Dripping clothes had to dumped, load after load after load, into the dryer. The things we hung on the clothes line took two and a half days to completely dry out. And nothing we had was even just damp so we wandered around, leaking a bit, until pajamas were dry enough to change into. All the electronics on the boat, including but not limited to my camera and two lenses, iPod, GPS unit, and a Nintendo DS are all completely waterlogged and presumed dead. You can actually see the water sloshing around inside the lenses and the camera body. ::sigh:: And insurance won't cover anything. Apparently losing possessions via sinking a boat is not covered by our homeowner's policy. Since it wasn't intentional and certainly wasn't an act of God, I'd really like to know why not but the answer just seems to be that it isn't covered.

Every year I take scad loads of books on vacation with me. And every year as my family helps me unload on the island, someone makes a crack about me trying to sink the island with all those books. This year I took between 75-80 books. And instead of merely *trying* to sink the island, I actually *did* sink the boat. So I guess the lesson is to aim lower and you'll achieve your goals. Okay, not really, but have you ever tried to dry out books that have taken an unintentional dunking? The covers are curling up into the strangest of shapes and the pages are sticking together unpleasantly. I'd take a picture to show you but oops, the camera accompanied them to Davy Jones' locker. And it goes without saying that I am one of those anal retentive souls who cherishes her books and keeps them in pristine condition at all times. ::sigh:: I'm going to have to put them all on their own set of shelves and label it the mermaid library or something. They were all the books I was going to read (and then some) this summer, including the books I'd committed to reviewing over the next few weeks. Yeah. I guess translucent pages would help the speed reading since I can now read three pages at the same time.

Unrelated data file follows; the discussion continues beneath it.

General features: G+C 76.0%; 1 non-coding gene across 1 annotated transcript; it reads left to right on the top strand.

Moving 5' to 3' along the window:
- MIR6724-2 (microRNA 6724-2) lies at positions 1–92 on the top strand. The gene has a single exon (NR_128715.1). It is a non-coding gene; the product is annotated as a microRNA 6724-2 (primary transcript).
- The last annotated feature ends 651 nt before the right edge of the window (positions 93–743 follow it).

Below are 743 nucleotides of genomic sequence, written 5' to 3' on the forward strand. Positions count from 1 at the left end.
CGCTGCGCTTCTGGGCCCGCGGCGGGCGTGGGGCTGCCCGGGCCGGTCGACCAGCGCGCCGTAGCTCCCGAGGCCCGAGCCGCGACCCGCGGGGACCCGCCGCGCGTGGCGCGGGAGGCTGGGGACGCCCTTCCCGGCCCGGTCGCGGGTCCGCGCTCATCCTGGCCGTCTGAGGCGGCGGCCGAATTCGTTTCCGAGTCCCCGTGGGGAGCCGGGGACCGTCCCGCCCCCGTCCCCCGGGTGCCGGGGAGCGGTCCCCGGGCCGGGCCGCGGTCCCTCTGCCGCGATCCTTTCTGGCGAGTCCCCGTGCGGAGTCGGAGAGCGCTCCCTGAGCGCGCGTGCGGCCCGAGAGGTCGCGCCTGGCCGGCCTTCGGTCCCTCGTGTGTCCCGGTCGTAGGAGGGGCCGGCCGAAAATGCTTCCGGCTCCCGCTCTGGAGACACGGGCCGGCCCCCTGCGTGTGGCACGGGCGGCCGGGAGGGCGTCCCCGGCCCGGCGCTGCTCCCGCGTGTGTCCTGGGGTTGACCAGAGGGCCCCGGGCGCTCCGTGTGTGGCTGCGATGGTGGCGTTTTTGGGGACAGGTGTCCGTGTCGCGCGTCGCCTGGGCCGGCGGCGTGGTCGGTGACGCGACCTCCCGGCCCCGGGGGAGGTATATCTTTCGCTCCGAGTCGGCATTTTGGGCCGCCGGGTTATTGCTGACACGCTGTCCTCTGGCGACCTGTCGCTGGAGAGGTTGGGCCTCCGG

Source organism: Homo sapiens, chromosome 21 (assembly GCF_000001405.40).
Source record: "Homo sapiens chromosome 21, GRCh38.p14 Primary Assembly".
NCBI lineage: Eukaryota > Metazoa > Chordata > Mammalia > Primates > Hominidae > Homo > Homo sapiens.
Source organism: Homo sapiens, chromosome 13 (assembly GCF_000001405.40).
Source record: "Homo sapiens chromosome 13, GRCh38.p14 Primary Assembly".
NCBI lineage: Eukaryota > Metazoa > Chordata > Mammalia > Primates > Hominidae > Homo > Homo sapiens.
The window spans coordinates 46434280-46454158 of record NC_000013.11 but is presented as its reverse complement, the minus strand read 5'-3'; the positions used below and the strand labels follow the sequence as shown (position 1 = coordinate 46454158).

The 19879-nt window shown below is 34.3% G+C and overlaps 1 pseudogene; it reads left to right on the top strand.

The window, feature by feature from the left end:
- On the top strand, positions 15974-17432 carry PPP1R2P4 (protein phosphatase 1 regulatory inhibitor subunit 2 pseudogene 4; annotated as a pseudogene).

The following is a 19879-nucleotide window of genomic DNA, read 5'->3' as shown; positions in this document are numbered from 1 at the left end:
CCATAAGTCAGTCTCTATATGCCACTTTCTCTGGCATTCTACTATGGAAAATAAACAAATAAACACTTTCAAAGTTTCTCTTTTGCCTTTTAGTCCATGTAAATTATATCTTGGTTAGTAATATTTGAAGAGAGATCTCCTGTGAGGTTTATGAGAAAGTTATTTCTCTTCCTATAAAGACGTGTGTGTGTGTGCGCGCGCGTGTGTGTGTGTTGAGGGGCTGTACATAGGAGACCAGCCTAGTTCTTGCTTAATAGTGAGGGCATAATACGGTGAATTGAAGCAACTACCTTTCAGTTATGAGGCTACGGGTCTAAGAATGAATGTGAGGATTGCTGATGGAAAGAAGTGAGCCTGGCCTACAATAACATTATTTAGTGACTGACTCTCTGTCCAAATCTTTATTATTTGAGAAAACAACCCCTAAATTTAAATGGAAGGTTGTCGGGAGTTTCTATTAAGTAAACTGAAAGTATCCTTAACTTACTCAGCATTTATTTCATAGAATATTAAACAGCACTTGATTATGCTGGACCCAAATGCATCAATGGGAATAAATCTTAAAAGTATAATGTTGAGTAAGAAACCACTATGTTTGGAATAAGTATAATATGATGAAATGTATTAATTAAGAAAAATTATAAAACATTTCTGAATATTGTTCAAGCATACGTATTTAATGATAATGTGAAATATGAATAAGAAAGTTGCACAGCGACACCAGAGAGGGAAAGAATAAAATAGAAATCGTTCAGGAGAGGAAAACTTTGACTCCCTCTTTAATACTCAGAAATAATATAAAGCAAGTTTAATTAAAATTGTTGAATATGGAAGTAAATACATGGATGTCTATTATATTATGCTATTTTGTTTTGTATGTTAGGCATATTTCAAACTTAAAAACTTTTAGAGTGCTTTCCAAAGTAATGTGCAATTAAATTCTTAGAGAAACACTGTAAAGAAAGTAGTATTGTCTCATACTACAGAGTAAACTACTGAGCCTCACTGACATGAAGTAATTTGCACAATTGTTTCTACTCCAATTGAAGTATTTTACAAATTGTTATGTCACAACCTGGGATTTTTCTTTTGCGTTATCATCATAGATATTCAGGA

But pre-occupied by sinking the boat as I was and wondering if I had caused it somehow, there was more waiting for me. First though, the official diagnosis on the boat. Apparently a board along the keel had slipped out so the faster the boat went, the faster this board peeled backwards, sending water rushing into the boat. The only way to slow down the gush leak would have been to throw the boat in reverse. Obviously this is a bit of an unusual choice for combatting a sinking boat and clearly didn't occur to me but so it goes. So it wasn't anything I did. Insert Hallelujah chorus. I did snap off said board when I beached the boat, but other than that, I only scraped some paint from the bottom. So I was left feeling only slightly guilty, given that it was my parents' boat, not ours, and it sank on my watch. I'm also still pondering the irony that the only thing on the boat that didn't get wet was T.'s swim suit. It was completely bone dry. Everything else, submerged and dripping. What are the odds?

The following day when we headed into town to see the Fourth of July parade, W. stepped cautiously into the boat and said, "I guess things can be unpredictable on a lake." Well, that's quite the understatement! I got back on the horse that threw me and drove a boat to the mainland. Once there, I realized that the vomit-filled bag was still in my car. Since R. had thrown a few things away at the gas station where we stopped for gas, I had naturally assumed that the nasty bag was one of the things she chucked. They always say that when you assume something, it just makes an ass out of you and me. And boy howdy does day old vomit that has festered in the sun in a closed car smell badly. So charmer that I am, I shifted it over to my sister's car. (We were taking her car into town where it could be tossed but it was also a bit of payback for me being pulled away from dealing with our soaking belongings to put the crib together for my newest nephew, despite there being three other quasi-capable and highly educated adults banging around in the new cottage who weren't needed to try and salvage our stuff.)